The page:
Does the new tax proposal work for you?
Lawmakers in Tallahassee want to rewrite Florida's homestead exemption laws to phase out the Save Our Homes cap that limits annual tax assessments. For most people, the new plan to give everyone a "super" tax exemption would lower their taxes, but some folks would be better off keeping Save Our Homes, which they would be allowed to do. So, which one are you?
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Note to readers: The calculator had a flaw in it for homes valued at $500,000 or more. It has been fixed.

Grab a copy of your 2006 tax bill or TRIM notice (or go look it up on your county tax collector's website) and we'll do the math for you. The homestead proposal sets a minimum exemption for everyone of $50,000. Step 1. Find the Just/Market Value on the 2006 form to begin with and enter it into this box without commas or decimals. Hit the calculate button. That's what your taxable value would have been in 2006, if the super homestead exemption had been in use.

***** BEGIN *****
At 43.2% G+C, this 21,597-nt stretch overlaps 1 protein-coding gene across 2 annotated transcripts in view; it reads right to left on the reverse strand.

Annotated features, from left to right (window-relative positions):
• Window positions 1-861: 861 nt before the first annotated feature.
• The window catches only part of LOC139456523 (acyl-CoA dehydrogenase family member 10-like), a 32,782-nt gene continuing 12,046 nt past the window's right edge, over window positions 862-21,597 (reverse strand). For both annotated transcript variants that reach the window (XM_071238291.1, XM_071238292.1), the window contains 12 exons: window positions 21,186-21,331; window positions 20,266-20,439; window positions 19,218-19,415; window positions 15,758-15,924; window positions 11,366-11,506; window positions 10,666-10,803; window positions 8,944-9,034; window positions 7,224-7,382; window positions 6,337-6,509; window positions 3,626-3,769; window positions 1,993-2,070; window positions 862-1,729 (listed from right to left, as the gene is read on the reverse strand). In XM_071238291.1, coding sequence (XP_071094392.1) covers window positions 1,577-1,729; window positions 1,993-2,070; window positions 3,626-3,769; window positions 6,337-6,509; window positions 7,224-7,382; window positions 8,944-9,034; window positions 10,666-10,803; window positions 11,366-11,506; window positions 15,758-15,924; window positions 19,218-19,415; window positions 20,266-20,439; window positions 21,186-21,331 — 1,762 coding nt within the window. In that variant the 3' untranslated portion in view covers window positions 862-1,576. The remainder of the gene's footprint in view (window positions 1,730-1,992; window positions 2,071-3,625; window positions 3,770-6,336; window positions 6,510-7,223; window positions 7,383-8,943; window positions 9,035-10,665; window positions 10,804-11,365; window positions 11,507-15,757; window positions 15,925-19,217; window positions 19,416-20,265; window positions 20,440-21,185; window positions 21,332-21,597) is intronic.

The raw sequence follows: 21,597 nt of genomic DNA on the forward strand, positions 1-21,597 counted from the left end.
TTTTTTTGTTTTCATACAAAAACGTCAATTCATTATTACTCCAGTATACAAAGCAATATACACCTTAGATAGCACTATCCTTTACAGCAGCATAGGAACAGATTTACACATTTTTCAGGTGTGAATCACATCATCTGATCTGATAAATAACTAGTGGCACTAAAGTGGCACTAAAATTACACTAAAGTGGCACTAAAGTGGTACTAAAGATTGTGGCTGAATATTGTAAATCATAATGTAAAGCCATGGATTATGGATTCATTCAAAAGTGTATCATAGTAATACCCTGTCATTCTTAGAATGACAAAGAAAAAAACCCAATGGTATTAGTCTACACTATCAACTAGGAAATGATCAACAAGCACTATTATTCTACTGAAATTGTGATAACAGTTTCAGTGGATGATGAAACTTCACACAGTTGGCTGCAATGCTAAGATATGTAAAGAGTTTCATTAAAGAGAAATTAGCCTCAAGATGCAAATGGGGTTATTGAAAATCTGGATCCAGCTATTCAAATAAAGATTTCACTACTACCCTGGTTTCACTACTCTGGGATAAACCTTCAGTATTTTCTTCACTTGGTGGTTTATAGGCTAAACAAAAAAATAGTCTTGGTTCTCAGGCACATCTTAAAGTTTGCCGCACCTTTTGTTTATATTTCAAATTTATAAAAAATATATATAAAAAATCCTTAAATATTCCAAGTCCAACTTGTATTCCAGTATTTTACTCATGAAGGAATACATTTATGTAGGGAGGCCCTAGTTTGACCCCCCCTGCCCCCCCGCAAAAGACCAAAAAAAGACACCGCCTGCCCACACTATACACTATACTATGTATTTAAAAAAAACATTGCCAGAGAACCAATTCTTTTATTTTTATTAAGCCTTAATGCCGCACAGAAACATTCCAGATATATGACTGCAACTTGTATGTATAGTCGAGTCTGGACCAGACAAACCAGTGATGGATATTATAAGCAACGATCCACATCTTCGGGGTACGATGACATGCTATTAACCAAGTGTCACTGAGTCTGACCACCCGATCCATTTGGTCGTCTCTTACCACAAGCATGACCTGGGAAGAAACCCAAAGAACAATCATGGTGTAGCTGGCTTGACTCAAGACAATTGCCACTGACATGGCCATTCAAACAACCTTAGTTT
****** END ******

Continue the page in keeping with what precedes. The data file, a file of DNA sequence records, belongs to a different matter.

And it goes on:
(REMEMBER: Enter value without commas or decimals. For example if your house value is $200,000, simply enter 200000.)
Step 2. So, how does this new taxable value compare to your real one from 2006? Find the Taxable Value on that 2006 form and and enter it into this box without commas or decimals. Hit the calculate button. If this plan had been in place, this is the percentage your taxes would have been lower in 2006; if the calculator returns a negative percentage, you would be better off keeping the Save Our Homes cap.
(REMEMBER: Enter value without commas or decimals. For example if your house value is $200,000, simply enter 200000.)